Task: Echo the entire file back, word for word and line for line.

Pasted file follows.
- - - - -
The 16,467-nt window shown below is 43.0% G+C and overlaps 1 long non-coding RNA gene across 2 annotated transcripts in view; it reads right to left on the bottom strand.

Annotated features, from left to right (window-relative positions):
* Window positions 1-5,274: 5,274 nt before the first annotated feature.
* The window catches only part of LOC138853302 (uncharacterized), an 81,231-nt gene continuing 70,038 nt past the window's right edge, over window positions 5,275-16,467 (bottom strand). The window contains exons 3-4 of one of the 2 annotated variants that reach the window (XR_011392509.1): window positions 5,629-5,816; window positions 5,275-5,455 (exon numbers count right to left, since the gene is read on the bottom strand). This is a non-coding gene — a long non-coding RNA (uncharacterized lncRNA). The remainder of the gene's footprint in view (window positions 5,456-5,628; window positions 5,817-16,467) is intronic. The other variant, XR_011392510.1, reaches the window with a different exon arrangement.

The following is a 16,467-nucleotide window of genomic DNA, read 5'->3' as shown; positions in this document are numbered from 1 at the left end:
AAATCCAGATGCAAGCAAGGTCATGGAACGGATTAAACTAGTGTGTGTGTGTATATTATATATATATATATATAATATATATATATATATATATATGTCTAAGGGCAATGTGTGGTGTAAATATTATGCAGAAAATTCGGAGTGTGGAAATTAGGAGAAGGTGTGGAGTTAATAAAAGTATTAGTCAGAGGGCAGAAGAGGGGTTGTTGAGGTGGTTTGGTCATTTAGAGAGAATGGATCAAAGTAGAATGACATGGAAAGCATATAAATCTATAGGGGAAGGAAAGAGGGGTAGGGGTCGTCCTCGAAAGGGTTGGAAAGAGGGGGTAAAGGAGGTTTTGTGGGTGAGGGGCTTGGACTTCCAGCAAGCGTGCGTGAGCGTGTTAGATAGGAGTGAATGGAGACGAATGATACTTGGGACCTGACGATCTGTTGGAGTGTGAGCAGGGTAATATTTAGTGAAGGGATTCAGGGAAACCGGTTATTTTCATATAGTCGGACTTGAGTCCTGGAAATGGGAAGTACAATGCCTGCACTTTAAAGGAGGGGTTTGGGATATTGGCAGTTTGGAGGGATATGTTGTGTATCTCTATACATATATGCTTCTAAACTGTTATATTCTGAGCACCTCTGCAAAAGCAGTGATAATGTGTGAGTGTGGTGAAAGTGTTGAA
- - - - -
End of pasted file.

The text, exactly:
The 16,467-nt window shown below is 43.0% G+C and overlaps 1 long non-coding RNA gene across 2 annotated transcripts in view; it reads right to left on the bottom strand.

Annotated features, from left to right (window-relative positions):
* Window positions 1-5,274: 5,274 nt before the first annotated feature.
* The window catches only part of LOC138853302 (uncharacterized), an 81,231-nt gene continuing 70,038 nt past the window's right edge, over window positions 5,275-16,467 (bottom strand). The window contains exons 3-4 of one of the 2 annotated variants that reach the window (XR_011392509.1): window positions 5,629-5,816; window positions 5,275-5,455 (exon numbers count right to left, since the gene is read on the bottom strand). This is a non-coding gene — a long non-coding RNA (uncharacterized lncRNA). The remainder of the gene's footprint in view (window positions 5,456-5,628; window positions 5,817-16,467) is intronic. The other variant, XR_011392510.1, reaches the window with a different exon arrangement.

The following is a 16,467-nucleotide window of genomic DNA, read 5'->3' as shown; positions in this document are numbered from 1 at the left end:
AAATCCAGATGCAAGCAAGGTCATGGAACGGATTAAACTAGTGTGTGTGTGTATATTATATATATATATATATAATATATATATATATATATATATGTCTAAGGGCAATGTGTGGTGTAAATATTATGCAGAAAATTCGGAGTGTGGAAATTAGGAGAAGGTGTGGAGTTAATAAAAGTATTAGTCAGAGGGCAGAAGAGGGGTTGTTGAGGTGGTTTGGTCATTTAGAGAGAATGGATCAAAGTAGAATGACATGGAAAGCATATAAATCTATAGGGGAAGGAAAGAGGGGTAGGGGTCGTCCTCGAAAGGGTTGGAAAGAGGGGGTAAAGGAGGTTTTGTGGGTGAGGGGCTTGGACTTCCAGCAAGCGTGCGTGAGCGTGTTAGATAGGAGTGAATGGAGACGAATGATACTTGGGACCTGACGATCTGTTGGAGTGTGAGCAGGGTAATATTTAGTGAAGGGATTCAGGGAAACCGGTTATTTTCATATAGTCGGACTTGAGTCCTGGAAATGGGAAGTACAATGCCTGCACTTTAAAGGAGGGGTTTGGGATATTGGCAGTTTGGAGGGATATGTTGTGTATCTCTATACATATATGCTTCTAAACTGTTATATTCTGAGCACCTCTGCAAAAGCAGTGATAATGTGTGAGTGTGGTGAAAGTGTTGAA